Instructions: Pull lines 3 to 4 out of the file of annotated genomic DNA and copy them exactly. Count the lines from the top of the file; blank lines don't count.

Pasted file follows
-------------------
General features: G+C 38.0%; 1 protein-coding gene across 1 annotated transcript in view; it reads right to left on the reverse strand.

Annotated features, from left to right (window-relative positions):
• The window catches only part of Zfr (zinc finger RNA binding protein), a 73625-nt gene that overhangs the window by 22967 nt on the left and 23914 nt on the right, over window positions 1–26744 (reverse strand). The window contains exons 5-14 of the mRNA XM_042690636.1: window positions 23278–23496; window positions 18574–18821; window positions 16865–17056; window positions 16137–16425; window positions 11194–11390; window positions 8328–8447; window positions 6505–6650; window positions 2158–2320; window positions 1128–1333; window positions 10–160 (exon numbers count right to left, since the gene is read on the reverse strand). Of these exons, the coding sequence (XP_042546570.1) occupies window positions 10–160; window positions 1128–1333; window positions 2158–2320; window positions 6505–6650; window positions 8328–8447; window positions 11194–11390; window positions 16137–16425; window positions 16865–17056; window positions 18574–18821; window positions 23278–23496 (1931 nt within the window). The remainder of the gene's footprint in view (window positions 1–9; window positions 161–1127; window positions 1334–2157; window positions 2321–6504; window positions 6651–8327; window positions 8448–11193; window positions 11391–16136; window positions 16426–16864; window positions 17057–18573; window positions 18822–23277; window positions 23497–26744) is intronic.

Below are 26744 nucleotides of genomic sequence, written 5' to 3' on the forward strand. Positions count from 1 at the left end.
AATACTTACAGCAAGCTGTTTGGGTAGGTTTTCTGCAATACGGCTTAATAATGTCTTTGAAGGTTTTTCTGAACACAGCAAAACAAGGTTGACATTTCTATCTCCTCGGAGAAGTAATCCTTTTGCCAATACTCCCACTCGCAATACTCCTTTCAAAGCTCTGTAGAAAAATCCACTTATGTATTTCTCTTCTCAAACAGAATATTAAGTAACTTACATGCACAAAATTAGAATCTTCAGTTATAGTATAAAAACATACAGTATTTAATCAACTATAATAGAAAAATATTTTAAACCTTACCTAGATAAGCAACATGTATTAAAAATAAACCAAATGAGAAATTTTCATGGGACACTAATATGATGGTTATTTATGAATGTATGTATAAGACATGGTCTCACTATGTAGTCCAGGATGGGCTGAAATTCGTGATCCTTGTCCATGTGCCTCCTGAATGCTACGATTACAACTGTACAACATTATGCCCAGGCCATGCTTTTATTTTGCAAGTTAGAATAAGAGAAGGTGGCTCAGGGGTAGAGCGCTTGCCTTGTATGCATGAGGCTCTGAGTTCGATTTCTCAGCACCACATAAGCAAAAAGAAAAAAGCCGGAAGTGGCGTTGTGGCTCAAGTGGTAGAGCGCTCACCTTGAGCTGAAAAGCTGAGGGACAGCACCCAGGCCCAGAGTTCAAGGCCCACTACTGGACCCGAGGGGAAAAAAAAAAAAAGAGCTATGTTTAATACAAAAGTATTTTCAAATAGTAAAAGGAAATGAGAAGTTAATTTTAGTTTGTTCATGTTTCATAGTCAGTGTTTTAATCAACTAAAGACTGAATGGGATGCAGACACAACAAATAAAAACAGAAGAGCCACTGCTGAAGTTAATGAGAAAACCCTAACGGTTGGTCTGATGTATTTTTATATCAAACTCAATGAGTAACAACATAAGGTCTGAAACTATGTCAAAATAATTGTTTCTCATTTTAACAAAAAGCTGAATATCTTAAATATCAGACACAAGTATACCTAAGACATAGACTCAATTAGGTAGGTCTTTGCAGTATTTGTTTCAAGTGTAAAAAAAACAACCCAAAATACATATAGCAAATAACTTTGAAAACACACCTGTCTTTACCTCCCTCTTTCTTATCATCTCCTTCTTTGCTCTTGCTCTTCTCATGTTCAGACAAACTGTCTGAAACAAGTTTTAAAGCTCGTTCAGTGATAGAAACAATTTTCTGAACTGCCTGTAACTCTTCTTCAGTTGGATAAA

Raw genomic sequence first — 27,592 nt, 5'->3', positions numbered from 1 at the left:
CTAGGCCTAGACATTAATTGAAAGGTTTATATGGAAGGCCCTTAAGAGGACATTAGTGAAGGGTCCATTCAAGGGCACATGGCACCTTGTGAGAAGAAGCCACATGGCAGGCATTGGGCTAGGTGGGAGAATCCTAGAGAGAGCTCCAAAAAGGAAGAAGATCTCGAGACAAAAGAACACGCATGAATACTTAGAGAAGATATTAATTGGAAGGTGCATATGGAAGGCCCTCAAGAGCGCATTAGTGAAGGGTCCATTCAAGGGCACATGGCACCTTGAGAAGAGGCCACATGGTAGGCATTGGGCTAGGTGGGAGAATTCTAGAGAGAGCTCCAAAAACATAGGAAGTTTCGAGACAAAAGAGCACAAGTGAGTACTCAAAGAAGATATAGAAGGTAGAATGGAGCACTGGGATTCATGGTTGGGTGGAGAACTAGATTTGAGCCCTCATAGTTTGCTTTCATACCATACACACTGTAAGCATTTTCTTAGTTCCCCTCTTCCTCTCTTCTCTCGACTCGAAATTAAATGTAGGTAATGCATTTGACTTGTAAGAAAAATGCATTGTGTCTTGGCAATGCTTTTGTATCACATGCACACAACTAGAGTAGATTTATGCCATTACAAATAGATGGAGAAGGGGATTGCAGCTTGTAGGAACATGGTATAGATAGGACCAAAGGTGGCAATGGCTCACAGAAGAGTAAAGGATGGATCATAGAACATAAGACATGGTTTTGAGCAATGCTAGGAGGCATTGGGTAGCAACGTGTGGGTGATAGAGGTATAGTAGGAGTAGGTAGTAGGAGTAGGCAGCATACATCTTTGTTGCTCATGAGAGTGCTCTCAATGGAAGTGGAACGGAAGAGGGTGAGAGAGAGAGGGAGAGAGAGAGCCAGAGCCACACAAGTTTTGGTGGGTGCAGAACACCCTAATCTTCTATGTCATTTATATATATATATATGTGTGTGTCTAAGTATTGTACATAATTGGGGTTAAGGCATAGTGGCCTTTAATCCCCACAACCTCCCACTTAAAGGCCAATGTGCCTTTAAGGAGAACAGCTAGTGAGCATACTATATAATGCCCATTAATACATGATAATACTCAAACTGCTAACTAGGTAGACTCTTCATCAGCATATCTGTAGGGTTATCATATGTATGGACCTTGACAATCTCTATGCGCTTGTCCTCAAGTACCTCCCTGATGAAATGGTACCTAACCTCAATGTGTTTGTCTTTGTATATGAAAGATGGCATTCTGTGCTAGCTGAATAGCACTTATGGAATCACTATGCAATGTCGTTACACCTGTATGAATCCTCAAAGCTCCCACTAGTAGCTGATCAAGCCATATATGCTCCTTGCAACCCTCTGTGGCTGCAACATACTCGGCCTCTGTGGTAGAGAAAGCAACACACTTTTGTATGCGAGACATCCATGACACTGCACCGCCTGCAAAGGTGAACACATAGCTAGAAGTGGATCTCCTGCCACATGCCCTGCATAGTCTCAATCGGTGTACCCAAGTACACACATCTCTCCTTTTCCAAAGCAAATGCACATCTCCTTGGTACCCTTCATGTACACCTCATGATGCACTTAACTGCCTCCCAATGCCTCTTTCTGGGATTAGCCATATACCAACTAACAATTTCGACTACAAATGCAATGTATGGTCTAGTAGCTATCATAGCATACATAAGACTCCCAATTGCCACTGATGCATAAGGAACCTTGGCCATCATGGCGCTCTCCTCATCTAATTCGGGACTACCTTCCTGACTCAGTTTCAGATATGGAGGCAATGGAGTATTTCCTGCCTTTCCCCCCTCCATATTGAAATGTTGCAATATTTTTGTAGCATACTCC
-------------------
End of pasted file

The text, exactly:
• The window catches only part of Zfr (zinc finger RNA binding protein), a 73625-nt gene that overhangs the window by 22967 nt on the left and 23914 nt on the right, over window positions 1–26744 (reverse strand). The window contains exons 5-14 of the mRNA XM_042690636.1: window positions 23278–23496; window positions 18574–18821; window positions 16865–17056; window positions 16137–16425; window positions 11194–11390; window positions 8328–8447; window positions 6505–6650; window positions 2158–2320; window positions 1128–1333; window positions 10–160 (exon numbers count right to left, since the gene is read on the reverse strand). Of these exons, the coding sequence (XP_042546570.1) occupies window positions 10–160; window positions 1128–1333; window positions 2158–2320; window positions 6505–6650; window positions 8328–8447; window positions 11194–11390; window positions 16137–16425; window positions 16865–17056; window positions 18574–18821; window positions 23278–23496 (1931 nt within the window). The remainder of the gene's footprint in view (window positions 1–9; window positions 161–1127; window positions 1334–2157; window positions 2321–6504; window positions 6651–8327; window positions 8448–11193; window positions 11391–16136; window positions 16426–16864; window positions 17057–18573; window positions 18822–23277; window positions 23497–26744) is intronic.

Below are 26744 nucleotides of genomic sequence, written 5' to 3' on the forward strand. Positions count from 1 at the left end.